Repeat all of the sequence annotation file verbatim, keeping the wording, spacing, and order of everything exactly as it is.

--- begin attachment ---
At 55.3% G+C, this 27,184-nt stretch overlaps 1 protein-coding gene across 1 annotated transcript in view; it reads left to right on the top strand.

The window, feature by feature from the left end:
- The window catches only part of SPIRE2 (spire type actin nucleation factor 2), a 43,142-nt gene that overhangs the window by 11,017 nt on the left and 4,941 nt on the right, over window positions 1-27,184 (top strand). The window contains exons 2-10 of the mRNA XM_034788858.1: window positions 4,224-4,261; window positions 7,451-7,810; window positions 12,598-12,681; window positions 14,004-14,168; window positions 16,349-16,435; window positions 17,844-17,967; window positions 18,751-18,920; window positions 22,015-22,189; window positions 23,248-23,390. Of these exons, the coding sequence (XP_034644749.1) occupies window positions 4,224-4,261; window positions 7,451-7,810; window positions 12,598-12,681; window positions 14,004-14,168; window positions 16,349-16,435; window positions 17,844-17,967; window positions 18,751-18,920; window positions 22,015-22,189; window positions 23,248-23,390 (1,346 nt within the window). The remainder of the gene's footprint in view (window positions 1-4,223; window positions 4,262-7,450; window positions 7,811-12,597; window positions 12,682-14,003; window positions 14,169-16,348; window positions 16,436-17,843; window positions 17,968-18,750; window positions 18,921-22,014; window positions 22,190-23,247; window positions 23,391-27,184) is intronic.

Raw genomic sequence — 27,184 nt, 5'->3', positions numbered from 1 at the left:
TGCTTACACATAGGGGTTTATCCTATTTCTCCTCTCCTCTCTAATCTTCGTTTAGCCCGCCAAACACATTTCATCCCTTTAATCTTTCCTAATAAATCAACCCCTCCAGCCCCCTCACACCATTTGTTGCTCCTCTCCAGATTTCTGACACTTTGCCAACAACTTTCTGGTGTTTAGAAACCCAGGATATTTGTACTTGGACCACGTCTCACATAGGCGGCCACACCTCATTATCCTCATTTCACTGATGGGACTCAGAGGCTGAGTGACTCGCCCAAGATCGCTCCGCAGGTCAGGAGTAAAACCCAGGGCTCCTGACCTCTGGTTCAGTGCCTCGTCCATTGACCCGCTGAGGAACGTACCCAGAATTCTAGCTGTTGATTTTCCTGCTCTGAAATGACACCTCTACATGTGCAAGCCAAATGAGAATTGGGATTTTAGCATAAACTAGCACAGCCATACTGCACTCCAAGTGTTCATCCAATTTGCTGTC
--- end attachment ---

At 55.3% G+C, this 27,184-nt stretch overlaps 1 protein-coding gene across 1 annotated transcript in view; it reads left to right on the top strand.

The window, feature by feature from the left end:
- The window catches only part of SPIRE2 (spire type actin nucleation factor 2), a 43,142-nt gene that overhangs the window by 11,017 nt on the left and 4,941 nt on the right, over window positions 1-27,184 (top strand). The window contains exons 2-10 of the mRNA XM_034788858.1: window positions 4,224-4,261; window positions 7,451-7,810; window positions 12,598-12,681; window positions 14,004-14,168; window positions 16,349-16,435; window positions 17,844-17,967; window positions 18,751-18,920; window positions 22,015-22,189; window positions 23,248-23,390. Of these exons, the coding sequence (XP_034644749.1) occupies window positions 4,224-4,261; window positions 7,451-7,810; window positions 12,598-12,681; window positions 14,004-14,168; window positions 16,349-16,435; window positions 17,844-17,967; window positions 18,751-18,920; window positions 22,015-22,189; window positions 23,248-23,390 (1,346 nt within the window). The remainder of the gene's footprint in view (window positions 1-4,223; window positions 4,262-7,450; window positions 7,811-12,597; window positions 12,682-14,003; window positions 14,169-16,348; window positions 16,436-17,843; window positions 17,968-18,750; window positions 18,921-22,014; window positions 22,190-23,247; window positions 23,391-27,184) is intronic.

Raw genomic sequence — 27,184 nt, 5'->3', positions numbered from 1 at the left:
TGCTTACACATAGGGGTTTATCCTATTTCTCCTCTCCTCTCTAATCTTCGTTTAGCCCGCCAAACACATTTCATCCCTTTAATCTTTCCTAATAAATCAACCCCTCCAGCCCCCTCACACCATTTGTTGCTCCTCTCCAGATTTCTGACACTTTGCCAACAACTTTCTGGTGTTTAGAAACCCAGGATATTTGTACTTGGACCACGTCTCACATAGGCGGCCACACCTCATTATCCTCATTTCACTGATGGGACTCAGAGGCTGAGTGACTCGCCCAAGATCGCTCCGCAGGTCAGGAGTAAAACCCAGGGCTCCTGACCTCTGGTTCAGTGCCTCGTCCATTGACCCGCTGAGGAACGTACCCAGAATTCTAGCTGTTGATTTTCCTGCTCTGAAATGACACCTCTACATGTGCAAGCCAAATGAGAATTGGGATTTTAGCATAAACTAGCACAGCCATACTGCACTCCAAGTGTTCATCCAATTTGCTGTC